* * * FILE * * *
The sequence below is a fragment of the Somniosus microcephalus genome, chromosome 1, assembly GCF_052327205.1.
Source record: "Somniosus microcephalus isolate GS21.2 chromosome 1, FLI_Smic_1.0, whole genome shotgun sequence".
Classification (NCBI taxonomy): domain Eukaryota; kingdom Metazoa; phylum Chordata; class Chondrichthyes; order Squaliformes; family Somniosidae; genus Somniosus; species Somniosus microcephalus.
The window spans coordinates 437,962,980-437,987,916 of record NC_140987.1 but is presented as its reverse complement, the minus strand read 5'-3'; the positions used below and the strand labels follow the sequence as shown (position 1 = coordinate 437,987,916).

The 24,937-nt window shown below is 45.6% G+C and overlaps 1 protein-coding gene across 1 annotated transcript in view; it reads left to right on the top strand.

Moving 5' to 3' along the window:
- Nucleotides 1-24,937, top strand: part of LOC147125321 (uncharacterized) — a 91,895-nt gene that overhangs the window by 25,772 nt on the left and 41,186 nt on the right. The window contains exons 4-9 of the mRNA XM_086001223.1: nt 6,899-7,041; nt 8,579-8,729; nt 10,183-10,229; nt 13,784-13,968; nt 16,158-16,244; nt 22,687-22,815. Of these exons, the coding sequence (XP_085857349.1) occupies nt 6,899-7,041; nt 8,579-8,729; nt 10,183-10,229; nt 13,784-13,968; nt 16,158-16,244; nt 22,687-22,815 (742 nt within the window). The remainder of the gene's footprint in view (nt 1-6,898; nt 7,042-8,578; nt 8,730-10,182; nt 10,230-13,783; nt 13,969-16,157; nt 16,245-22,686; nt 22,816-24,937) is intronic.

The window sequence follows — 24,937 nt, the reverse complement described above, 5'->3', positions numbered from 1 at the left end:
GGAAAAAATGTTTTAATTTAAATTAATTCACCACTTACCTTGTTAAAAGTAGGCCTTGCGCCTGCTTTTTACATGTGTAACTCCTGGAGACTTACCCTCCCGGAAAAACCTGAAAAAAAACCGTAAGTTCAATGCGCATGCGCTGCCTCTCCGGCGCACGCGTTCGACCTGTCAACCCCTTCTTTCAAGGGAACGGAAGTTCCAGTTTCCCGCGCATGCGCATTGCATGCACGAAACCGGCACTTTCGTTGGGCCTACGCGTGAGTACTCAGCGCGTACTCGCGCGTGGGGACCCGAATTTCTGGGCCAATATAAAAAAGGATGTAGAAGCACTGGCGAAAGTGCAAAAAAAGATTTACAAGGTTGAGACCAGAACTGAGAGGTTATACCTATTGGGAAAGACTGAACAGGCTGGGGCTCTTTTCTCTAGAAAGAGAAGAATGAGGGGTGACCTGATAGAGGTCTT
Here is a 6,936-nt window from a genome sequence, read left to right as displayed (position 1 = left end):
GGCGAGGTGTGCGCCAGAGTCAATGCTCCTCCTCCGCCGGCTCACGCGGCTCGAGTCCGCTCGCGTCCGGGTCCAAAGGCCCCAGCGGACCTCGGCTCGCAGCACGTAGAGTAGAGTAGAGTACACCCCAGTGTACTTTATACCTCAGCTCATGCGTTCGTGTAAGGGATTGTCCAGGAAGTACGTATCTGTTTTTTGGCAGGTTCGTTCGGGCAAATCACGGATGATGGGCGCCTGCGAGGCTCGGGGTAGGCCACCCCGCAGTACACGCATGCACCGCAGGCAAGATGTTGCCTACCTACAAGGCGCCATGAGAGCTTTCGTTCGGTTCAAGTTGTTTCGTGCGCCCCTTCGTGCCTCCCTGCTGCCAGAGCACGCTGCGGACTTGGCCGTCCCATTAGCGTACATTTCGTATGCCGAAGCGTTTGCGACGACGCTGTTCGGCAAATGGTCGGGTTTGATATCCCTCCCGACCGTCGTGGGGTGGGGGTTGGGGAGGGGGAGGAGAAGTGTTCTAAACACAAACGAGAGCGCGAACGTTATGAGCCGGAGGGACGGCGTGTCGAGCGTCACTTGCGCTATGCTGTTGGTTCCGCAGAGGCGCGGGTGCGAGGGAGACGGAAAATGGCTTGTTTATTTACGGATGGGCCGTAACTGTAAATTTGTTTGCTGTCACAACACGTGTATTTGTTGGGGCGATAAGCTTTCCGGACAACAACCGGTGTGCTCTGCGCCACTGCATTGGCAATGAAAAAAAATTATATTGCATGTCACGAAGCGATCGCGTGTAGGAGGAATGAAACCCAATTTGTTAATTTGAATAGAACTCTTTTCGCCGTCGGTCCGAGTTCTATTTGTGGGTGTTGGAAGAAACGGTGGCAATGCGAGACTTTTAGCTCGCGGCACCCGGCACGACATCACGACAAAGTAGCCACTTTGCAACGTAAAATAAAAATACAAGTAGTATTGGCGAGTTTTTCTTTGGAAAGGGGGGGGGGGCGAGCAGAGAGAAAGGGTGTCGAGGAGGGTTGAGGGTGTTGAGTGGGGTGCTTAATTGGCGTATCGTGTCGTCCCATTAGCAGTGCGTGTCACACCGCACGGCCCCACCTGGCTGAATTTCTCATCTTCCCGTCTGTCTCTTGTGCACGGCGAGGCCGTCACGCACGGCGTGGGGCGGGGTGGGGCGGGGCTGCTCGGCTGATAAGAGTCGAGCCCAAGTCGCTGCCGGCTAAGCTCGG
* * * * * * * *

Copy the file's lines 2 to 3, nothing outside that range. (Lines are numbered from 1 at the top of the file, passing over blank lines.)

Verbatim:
Source record: "Somniosus microcephalus isolate GS21.2 chromosome 1, FLI_Smic_1.0, whole genome shotgun sequence".
Classification (NCBI taxonomy): domain Eukaryota; kingdom Metazoa; phylum Chordata; class Chondrichthyes; order Squaliformes; family Somniosidae; genus Somniosus; species Somniosus microcephalus.